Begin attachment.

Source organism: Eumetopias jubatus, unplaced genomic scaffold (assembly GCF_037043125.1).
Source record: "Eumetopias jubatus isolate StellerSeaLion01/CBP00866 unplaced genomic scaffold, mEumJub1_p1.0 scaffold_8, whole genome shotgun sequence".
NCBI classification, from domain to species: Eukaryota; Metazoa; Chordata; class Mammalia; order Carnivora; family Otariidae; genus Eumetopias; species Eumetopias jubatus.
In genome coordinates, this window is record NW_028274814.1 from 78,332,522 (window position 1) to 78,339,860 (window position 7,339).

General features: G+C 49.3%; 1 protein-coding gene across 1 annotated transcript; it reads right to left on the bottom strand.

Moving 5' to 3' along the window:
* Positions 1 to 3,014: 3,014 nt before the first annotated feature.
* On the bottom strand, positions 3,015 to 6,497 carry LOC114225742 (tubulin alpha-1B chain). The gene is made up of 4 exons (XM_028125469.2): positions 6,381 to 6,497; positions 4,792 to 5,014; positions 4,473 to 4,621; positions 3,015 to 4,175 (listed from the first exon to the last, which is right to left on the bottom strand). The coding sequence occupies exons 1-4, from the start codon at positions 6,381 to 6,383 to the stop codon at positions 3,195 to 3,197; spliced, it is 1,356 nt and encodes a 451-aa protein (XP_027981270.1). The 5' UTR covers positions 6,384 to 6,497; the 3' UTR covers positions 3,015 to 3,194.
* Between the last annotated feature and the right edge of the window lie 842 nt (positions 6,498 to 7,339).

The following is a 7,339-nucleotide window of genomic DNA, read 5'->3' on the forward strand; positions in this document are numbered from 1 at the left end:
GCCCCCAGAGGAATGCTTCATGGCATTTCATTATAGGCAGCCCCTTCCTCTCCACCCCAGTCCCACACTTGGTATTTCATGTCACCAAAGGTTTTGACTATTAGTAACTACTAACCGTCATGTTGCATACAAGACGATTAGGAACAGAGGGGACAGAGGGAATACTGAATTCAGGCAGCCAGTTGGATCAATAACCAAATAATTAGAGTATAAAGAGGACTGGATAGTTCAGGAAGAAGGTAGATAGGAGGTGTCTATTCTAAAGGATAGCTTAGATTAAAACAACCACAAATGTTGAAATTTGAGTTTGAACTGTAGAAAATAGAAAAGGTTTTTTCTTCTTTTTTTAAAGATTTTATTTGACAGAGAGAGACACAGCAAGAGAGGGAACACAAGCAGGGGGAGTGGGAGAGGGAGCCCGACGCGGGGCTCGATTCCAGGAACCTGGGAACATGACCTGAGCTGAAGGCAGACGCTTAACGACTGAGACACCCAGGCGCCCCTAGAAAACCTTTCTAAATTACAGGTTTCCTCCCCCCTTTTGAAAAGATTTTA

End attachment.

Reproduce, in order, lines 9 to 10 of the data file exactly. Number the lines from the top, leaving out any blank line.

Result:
* Between the last annotated feature and the right edge of the window lie 842 nt (positions 6,498 to 7,339).

The following is a 7,339-nucleotide window of genomic DNA, read 5'->3' on the forward strand; positions in this document are numbered from 1 at the left end: